When Thomas Jefferson penned the Declaration of Independence in 1776 he declared that all men had an “unalienable right to life, liberty and the pursuit of happiness…”
But if the world wide web had been around back then, chances are Jefferson might have googled “egalitarianism.” And he could have concluded that “internet access” is a basic human right, given its potential to provide higher levels of education, wealth, well being, and well – happiness.
Did our founding fathers have the internet in mind when they designed the US Constitution to be a “living document” that could be amended to adapt to the needs of future generations? Not likely. But if Jefferson and his pals were alive today, perhaps they would consider access to internet a basic human right.
The Digital Divide. The gap between the internet haves and have nots is huge. Those developed, industrialized nations that have the wealth, adequate telecommunications structure, literacy/education and ability to access the internet have a higher standard of living than those without.
Even within a country like the United States several social factors, like age, income, education and even race divide the internet haves and have not. Those who are wealthy enough to afford internet access, have a distinct advantage over those who cannot afford it. These individuals have access to information, knowledge and jobs that those without internet do not.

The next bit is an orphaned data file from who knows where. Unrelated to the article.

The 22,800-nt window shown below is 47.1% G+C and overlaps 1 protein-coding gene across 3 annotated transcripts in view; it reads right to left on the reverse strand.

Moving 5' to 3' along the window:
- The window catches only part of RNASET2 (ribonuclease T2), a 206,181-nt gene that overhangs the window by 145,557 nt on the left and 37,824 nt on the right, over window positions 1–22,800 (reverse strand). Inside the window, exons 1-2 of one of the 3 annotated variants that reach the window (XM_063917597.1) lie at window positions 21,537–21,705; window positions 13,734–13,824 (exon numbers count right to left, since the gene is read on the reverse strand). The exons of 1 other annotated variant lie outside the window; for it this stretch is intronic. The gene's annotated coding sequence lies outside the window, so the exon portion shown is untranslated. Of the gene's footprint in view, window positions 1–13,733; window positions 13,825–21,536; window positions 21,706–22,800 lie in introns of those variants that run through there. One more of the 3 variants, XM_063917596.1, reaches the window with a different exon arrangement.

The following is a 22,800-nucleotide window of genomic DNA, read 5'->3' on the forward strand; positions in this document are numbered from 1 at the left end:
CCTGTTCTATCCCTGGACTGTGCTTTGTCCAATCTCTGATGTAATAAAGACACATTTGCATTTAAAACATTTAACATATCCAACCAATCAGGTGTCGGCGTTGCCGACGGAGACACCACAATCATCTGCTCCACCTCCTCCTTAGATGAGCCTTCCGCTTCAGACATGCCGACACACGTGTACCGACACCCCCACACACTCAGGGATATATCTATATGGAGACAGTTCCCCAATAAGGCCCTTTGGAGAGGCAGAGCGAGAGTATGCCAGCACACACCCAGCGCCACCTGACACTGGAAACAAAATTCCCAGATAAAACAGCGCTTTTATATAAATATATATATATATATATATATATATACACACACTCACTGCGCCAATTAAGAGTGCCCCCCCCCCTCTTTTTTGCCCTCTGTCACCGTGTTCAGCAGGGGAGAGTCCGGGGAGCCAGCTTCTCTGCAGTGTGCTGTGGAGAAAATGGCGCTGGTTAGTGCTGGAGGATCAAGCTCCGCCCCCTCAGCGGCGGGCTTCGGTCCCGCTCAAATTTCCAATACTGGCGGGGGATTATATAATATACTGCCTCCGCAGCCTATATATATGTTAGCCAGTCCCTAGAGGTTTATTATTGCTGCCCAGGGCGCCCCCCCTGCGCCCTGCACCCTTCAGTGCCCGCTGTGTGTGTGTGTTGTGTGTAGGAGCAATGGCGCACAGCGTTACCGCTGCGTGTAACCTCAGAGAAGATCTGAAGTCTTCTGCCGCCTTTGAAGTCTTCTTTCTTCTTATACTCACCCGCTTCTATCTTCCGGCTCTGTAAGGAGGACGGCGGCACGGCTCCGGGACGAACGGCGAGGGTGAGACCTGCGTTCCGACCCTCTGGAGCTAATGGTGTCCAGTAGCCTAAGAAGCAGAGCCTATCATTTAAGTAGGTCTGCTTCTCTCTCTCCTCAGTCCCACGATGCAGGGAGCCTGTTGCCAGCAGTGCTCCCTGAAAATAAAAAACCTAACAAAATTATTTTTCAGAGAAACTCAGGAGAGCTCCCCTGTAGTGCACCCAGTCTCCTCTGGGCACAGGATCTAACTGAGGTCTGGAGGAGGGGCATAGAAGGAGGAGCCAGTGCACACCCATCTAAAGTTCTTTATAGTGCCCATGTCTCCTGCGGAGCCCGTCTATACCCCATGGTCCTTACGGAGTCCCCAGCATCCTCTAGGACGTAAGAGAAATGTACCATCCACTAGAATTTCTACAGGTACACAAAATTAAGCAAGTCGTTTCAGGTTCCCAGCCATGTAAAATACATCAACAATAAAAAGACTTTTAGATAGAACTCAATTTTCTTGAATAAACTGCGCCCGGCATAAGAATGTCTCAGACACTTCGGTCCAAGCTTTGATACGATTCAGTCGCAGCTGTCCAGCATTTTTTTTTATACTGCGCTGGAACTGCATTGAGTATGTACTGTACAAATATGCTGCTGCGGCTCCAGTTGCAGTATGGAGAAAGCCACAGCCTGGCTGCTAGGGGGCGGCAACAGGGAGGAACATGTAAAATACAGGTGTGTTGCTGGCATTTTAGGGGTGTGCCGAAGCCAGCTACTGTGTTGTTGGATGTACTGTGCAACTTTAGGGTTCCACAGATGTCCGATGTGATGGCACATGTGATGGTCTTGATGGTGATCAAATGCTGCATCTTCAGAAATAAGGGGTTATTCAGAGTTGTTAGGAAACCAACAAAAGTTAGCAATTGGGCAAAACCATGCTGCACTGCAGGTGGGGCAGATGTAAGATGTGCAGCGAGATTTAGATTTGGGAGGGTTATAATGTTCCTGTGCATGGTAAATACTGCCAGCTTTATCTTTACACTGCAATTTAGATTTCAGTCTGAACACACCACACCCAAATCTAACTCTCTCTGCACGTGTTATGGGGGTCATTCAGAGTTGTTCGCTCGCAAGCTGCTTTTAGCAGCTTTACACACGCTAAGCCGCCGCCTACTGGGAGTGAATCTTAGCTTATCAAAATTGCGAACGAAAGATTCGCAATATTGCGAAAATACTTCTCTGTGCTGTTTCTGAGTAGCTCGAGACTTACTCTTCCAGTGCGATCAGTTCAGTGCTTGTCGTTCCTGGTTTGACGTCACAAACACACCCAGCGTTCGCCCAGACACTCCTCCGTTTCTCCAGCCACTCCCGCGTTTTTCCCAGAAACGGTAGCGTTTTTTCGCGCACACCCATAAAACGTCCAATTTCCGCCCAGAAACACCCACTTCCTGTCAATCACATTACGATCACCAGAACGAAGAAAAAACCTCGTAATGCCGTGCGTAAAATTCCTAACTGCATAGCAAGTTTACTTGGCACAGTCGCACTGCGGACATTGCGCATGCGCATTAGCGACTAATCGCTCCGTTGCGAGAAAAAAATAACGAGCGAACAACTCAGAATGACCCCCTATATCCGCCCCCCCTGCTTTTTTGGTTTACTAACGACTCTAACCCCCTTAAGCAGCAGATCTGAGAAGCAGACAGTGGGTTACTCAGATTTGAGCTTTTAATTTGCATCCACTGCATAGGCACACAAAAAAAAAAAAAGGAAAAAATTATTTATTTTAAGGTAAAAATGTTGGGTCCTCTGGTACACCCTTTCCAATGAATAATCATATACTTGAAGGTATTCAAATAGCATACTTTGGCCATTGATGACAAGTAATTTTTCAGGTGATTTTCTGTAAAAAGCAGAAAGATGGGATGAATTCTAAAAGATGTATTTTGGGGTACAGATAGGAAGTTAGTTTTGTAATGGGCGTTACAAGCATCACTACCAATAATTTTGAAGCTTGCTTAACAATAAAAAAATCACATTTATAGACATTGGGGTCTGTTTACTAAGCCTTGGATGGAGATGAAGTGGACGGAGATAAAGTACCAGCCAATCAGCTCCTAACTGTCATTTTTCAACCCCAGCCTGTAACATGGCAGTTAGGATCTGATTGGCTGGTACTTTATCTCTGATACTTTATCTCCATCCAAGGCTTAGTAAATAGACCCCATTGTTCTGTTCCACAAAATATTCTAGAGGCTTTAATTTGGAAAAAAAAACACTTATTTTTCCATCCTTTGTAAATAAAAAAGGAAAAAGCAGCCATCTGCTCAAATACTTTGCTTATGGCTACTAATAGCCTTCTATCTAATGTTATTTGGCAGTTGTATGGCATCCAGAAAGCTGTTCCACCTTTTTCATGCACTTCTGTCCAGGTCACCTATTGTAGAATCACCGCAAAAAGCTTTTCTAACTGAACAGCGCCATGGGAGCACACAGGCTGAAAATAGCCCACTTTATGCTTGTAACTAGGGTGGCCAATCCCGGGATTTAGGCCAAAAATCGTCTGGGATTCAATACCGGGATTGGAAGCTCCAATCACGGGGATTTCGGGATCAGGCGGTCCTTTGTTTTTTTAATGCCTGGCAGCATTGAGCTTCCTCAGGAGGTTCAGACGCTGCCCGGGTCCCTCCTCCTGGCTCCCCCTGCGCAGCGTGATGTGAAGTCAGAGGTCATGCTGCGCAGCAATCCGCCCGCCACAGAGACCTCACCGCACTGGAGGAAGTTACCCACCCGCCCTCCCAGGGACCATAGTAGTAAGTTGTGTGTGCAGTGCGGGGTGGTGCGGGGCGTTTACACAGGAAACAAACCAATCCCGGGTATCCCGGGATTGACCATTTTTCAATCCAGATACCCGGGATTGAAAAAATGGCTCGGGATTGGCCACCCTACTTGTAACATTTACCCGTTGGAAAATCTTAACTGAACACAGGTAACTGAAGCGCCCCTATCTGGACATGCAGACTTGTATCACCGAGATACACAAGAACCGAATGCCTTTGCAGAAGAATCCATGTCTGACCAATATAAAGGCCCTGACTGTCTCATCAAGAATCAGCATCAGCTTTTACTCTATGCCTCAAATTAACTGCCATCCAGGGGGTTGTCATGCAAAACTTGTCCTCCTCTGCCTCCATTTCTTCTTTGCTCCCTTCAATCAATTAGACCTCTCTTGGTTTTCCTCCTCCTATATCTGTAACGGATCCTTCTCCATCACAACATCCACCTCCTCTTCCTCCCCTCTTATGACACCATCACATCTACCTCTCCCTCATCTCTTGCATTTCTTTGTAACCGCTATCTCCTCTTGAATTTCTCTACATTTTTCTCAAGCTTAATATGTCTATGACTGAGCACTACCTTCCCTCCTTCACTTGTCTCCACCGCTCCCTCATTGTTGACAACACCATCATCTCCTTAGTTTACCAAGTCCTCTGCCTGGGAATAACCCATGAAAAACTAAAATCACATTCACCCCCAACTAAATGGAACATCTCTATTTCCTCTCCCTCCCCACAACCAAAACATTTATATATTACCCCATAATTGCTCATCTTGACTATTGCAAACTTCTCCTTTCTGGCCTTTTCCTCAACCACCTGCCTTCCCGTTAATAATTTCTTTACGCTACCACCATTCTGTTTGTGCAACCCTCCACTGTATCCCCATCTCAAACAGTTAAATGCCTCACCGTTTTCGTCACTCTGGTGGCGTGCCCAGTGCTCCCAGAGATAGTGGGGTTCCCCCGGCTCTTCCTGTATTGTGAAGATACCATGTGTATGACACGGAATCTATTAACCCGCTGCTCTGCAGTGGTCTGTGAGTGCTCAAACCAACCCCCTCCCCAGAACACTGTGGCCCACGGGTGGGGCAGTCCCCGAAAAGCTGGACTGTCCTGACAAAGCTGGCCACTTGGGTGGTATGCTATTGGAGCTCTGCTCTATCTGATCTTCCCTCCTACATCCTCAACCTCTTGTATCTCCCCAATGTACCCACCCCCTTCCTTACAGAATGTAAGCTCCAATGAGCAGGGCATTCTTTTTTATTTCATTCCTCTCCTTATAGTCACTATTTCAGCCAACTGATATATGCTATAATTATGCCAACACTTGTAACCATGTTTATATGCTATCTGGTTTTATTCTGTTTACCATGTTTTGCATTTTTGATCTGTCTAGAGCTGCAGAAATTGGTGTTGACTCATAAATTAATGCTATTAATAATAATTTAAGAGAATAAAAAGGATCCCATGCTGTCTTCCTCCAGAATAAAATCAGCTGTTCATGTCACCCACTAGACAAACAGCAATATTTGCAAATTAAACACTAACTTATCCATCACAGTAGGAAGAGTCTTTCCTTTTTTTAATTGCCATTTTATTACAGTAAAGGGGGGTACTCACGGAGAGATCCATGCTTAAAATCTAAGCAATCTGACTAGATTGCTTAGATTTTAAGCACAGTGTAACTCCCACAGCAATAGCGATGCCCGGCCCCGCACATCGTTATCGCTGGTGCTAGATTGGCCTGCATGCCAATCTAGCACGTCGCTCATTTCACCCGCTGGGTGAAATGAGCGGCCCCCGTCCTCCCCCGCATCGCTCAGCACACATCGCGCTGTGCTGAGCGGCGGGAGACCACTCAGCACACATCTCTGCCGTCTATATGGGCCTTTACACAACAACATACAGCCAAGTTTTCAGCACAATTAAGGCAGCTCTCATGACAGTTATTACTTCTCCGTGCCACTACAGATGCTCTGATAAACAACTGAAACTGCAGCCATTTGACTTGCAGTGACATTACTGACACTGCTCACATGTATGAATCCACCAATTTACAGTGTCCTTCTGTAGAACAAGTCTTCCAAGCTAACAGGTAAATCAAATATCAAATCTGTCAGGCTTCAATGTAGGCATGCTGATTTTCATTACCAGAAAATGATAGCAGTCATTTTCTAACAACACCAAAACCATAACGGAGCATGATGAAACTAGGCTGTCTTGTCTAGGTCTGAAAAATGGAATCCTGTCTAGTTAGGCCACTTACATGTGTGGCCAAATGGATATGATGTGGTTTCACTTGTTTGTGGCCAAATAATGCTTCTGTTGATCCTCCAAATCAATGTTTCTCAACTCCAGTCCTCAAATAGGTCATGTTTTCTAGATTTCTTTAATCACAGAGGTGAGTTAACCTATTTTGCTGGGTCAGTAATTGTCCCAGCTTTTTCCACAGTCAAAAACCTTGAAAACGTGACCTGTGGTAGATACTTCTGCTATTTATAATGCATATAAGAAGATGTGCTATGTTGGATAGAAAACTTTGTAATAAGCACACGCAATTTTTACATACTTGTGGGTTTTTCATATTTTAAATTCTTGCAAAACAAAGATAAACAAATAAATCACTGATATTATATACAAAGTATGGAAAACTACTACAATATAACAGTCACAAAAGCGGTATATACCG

The internet also provides an outlet for freedom of expression, that is a hallmark of a true democracy. So not only does the user have access to information, but they have a voice in society that can be expressed through social networking sites and blogs. On the internet anyone can participate in democracy and can become true digital citizens.
So is internet access a basic human right? Perhaps. If it is, what can we do about it?
That’s a head scratcher!
Well, for starters, we can make the internet accessible to everyone. Many towns offer free wifi. Most libraries offer basic civic internet service already. But not everyone can get there. How about those with disabilities? Don’t they have a right to internet access? And for those who have a fear of technology or resist participating as a personal choice, we can also improve understanding of the benefits of the internet, by improving education and training.
In the international community, the challenge is much greater. How do you bring internet to the far reaches of the globe? Is it even possible? Do they even want it? For developing nations, perhaps the United Nations could help sponsor programs for infrastructure.
There are independent sources as well. Like the One Laptop per Child organization (one.laptop.org). Its aim is to bring computer literacy to children in underdeveloped nations by providing. low power, low-cost computers. OLPC has received praise and even criticism from officials in some countries who feel other basic needs should come first.
Politicians often say, “there’s more that unites us than divides us.” Perhaps we can unite behind a basic human right to information and participation via the internet, and close the digital divide.
I think Mr. Jefferson would be proud.